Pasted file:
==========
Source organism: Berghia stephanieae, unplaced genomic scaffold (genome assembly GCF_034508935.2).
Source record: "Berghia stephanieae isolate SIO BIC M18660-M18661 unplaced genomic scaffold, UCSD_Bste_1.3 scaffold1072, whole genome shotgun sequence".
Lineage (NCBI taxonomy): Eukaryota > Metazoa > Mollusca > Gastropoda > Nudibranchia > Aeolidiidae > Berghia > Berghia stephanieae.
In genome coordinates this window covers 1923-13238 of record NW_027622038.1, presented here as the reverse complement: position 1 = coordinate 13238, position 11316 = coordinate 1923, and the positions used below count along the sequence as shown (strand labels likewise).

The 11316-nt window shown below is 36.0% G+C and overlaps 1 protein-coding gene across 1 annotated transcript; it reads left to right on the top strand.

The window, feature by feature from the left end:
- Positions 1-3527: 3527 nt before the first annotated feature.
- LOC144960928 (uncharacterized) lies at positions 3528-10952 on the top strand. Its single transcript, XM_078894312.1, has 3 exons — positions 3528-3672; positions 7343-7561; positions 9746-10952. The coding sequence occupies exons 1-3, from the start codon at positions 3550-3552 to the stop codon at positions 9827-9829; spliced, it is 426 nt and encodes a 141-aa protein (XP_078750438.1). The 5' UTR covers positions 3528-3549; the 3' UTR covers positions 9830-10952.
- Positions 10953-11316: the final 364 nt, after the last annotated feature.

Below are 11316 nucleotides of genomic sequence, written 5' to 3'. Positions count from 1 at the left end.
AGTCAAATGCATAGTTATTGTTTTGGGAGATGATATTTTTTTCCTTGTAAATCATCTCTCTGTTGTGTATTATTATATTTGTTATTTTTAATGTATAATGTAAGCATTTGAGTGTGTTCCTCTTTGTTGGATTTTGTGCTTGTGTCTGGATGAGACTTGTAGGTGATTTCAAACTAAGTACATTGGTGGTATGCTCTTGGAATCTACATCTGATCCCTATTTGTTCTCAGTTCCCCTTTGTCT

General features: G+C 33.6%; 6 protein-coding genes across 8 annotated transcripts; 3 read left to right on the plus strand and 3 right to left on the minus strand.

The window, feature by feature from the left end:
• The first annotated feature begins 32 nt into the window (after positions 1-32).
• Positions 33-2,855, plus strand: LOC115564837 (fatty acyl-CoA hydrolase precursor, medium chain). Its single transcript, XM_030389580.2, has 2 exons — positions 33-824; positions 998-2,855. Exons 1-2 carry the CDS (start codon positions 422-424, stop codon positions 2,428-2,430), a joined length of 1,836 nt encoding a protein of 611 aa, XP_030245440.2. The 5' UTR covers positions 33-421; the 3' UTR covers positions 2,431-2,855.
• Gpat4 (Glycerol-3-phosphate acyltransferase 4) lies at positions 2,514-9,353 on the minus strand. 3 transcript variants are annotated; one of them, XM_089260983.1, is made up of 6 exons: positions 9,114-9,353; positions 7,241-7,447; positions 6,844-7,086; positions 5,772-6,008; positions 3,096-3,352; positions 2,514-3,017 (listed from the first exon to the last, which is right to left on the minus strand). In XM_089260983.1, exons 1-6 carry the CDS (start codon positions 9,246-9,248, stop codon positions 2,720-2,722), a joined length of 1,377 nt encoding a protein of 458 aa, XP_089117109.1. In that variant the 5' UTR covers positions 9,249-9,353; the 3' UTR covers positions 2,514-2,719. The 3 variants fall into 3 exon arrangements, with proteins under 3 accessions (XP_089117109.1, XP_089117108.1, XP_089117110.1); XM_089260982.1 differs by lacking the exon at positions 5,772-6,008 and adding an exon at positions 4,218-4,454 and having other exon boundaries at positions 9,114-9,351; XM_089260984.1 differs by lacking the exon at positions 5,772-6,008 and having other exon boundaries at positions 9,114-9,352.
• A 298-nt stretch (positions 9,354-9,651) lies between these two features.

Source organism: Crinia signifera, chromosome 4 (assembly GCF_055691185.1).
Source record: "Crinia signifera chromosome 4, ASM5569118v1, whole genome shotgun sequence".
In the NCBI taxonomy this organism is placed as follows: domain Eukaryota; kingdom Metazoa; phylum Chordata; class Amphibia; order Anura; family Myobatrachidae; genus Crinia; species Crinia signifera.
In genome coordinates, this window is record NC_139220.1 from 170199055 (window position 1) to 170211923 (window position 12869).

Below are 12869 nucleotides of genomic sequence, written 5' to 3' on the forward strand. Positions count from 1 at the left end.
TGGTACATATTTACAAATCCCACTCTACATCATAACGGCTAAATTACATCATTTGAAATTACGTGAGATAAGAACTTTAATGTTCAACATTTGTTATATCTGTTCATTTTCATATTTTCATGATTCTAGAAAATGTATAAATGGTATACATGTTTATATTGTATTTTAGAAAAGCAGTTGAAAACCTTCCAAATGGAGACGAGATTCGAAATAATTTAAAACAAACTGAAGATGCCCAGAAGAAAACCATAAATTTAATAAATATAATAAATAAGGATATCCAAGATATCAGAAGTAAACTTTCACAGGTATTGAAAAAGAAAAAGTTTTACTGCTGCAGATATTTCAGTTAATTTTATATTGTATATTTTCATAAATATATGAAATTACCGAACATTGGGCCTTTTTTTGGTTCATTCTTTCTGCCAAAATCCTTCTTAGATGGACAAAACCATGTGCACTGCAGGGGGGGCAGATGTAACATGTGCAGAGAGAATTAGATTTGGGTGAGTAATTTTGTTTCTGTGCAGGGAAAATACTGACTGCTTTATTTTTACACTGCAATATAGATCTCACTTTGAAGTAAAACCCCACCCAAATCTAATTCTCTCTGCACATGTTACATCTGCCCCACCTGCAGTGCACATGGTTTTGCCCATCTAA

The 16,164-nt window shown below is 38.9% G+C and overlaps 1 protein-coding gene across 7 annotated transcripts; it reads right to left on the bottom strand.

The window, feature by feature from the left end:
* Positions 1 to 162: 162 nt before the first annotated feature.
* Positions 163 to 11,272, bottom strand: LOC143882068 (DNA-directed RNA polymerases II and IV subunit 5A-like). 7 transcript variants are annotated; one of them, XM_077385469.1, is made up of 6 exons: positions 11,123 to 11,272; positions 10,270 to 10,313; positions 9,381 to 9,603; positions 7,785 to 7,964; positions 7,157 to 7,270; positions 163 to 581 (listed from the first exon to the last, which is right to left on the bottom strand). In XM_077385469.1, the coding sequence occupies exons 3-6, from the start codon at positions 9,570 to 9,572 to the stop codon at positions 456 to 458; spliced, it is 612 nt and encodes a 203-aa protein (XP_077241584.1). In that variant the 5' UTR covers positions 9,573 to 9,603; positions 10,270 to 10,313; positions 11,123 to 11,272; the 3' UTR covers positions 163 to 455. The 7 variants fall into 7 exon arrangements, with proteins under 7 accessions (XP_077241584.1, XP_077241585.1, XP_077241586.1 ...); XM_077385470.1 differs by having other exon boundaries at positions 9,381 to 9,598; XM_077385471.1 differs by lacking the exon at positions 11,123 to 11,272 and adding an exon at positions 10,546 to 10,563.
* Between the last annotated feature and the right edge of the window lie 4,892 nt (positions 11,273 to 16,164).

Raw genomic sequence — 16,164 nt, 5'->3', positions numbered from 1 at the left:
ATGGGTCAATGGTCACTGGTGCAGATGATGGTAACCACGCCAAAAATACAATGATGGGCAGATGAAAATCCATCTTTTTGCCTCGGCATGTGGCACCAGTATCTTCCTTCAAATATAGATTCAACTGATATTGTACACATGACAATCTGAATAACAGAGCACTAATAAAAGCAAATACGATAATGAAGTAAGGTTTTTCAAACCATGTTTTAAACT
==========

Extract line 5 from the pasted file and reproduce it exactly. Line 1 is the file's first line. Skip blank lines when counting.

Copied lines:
The 11316-nt window shown below is 36.0% G+C and overlaps 1 protein-coding gene across 1 annotated transcript; it reads left to right on the top strand.